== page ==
Data were analyzed using Stata version 17.0 (Stata Corp LLC, College Station, Texas, United States of America). We summarized continuous variables using means with standard deviations or medians with interquartile ranges and categorical variables using their frequencies and percentages.
We constructed receiver operator curves (ROC) to compare the predictive ability of maternal lactate at baseline and one hour after administration of study drug, myometrial lactate, umbilical venous and arterial lactate at birth using Stata’s ‘roccomp’ command. Optimal cut-off values for predicting perinatal mortality and early neonatal mortality were determined for maternal lactate on admission with obstructed labour and one hour after administration of study drug, myometrial lactate, and umbilical venous and arterial lactate at birth using the maximal Youden Index and Liu’s index. Youden’s index objectively calculates the optimal cut-off. It takes into account the sensitivity and specificity and it is used to estimate the diagnostic effectiveness of various cut off points  whereas Liu’s index calculates: the optimal cut off point, while maximizing the product of sensitivity and specificity .
to conduct the study was obtained from the Makerere University School of Medicine Research and Ethics Committee (#REC REF 2017 − 103) and the Uganda National Council for Science and Technology (HS217ES). Administrative clearance was obtained from the Mbale regional referral hospital research and Ethics Committee (MRRH-REC IN-COM 00/2018). Written informed consent was obtained from each of the participants before enrolment.
The median maternal age was 23 years (IQR 19–27) while the median gestational age was 38 weeks (IQR 38–40). Majority 545 (99.45%) of the participants had attended antenatal care while slightly more than half 295 (53.8%) were primi gravid. Two thirds, 348(63.5%) of the participants were referred from district hospitals and health centers, and 317(57.8%) had used local herbs while in labour. Most women 446(81.39%) had premature rupture of membranes. The rest of the results are shown in Table 1.
Fresh still birth risk was 43.8 deaths per 1,000 live births: 95% CI (28.3–64.4). Early neonatal mortality risk was: 58.4 deaths per 1,000 live births: 95% CI (40.3–81.4). Perinatal mortality risk was: 102.2 deaths per 1,000 live births: 95% CI (78.1–130.6).
The areas under the curve were 0.86 for umbilical arterial lactate, 0.83 for umbilical venous lactate, 0.71 for myometrial lactate, 0.65 for 1 h lactate, and 0.59 for baseline lactate 0.59 for predicting perinatal mortality. Details are in Fig. 2; Table 2.
The areas under the curve were 0.80 for umbilical arterial, 0.79 for umbilical venous, 0.63 for myometrial, and 0.65 1 h lactate, 0.52 baseline lactate for predicting early neonatal deaths. The details are in Fig. 3; Table 2.
Optimal cut offs for predicting perinatal death
Based on the maximal Youden and Liu indices, the optimal cutoffs for predicting perinatal death were 15.85mmol/L for umbilical arterial lactate, 11.35mmol/L for umbilical venous lactate, 8.65mmol/L for myometrial lactate, 4.85 mmol/L for maternal lactate. The optimal cutoffs for predicting early neonatal death were 10.75mmol/L for umbilical arterial lactate, 10.15mmol/L for umbilical venous lactate, 8.75mmol/L for myometrial lactate, 3.95 mmol/L for maternal lactate. Details are in Table 3.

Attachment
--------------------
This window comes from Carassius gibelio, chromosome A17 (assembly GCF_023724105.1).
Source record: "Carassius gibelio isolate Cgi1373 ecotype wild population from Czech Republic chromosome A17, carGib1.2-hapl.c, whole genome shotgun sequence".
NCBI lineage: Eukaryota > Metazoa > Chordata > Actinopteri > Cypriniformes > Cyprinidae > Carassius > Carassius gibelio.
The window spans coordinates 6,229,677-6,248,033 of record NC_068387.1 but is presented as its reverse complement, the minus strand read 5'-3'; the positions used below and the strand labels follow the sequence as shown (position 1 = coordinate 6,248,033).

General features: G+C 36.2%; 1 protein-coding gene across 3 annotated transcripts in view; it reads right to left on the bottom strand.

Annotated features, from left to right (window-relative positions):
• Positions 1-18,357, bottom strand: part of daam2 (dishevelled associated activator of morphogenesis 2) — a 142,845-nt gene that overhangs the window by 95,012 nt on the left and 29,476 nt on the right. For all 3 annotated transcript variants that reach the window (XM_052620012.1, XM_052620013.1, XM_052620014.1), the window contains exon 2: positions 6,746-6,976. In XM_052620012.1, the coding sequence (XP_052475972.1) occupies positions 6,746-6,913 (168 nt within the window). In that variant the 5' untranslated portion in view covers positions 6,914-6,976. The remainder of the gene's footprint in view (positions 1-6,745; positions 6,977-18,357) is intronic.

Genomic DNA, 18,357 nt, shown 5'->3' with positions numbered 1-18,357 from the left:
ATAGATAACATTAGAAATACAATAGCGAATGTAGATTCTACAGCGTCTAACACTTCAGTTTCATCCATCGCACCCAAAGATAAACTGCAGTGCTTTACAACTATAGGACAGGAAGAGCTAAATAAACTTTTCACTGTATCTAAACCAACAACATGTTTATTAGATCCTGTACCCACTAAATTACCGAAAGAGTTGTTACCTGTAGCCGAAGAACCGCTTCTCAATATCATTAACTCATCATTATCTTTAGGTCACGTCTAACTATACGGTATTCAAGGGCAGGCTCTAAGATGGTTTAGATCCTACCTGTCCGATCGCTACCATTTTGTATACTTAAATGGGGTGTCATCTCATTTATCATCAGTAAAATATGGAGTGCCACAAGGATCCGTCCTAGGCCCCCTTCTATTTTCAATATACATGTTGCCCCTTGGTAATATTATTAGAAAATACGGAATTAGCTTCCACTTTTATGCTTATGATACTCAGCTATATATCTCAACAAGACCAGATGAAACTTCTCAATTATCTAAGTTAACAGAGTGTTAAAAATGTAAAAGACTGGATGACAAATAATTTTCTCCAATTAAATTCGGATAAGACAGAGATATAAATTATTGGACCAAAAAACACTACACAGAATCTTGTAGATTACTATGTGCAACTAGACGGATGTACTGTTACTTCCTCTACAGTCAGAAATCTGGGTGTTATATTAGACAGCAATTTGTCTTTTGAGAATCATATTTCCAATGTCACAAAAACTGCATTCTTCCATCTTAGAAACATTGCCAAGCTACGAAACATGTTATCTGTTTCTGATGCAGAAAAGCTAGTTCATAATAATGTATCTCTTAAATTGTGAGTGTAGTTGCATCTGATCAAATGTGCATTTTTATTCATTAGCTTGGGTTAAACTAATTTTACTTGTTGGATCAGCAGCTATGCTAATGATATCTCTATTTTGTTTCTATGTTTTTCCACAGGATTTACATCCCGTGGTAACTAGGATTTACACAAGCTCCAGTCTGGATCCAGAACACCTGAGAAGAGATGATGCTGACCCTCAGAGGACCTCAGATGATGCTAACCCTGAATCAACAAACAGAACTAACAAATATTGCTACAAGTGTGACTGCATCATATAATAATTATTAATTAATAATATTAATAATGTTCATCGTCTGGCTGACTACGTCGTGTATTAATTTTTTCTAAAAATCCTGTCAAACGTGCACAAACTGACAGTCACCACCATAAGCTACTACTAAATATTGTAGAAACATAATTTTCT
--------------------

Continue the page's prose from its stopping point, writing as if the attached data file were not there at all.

In this study, maternal blood lactate was found to be a poor predictor of both perinatal mortality at seven days postnatal. On the other hand, umbilical cord lactate was a good predictor of perinatal mortality at seven days postnatal. This finding is not surprising because the process of labour is characterized by intermittent periods of hypoxia of variable duration, characterized by anaerobic breakdown of glucose in the myometrial cells . This inefficient process of generating ATP molecules produces a lot of lactate as a by-product, within the fetal placental unit. Lactate levels are reported to be highest in amniotic fluid compared to maternal blood  and subsequently much of the by products such as lactate arise from the feto-placental unit . This finding is further supported by our observation that of the maternal blood samples, myometrial lactate measured at cesarean section was a better predictor of perinatal death, probably because it was nearer the source of lactate in fetal placenta. Therefore, it is not surprising that high umbilical cord blood lactate is a specific marker for metabolic acidosis that is associated with more neonatal complications . Our findings are similar to those of previous studies, which have showed that umbilical lactate is a good predictor of other perinatal outcomes other than death [21, 22]. However, umbilical blood measurements are obtained too late to alter the timing of intervention by CS. Furthermore, in low-income settings, there are logistical difficulties associated with obtaining umbilical blood samples in the immediate postnatal period when the focus is on immediate neonatal resuscitation and maternal care. Nonetheless, tracking of the umbilical lactate can identify neonates for target therapy and neonatal care to try to ameliorate the effects of hypoxia and ischemia. In addition to the potential for educational, medicolegal and professional benefits associated with this practice .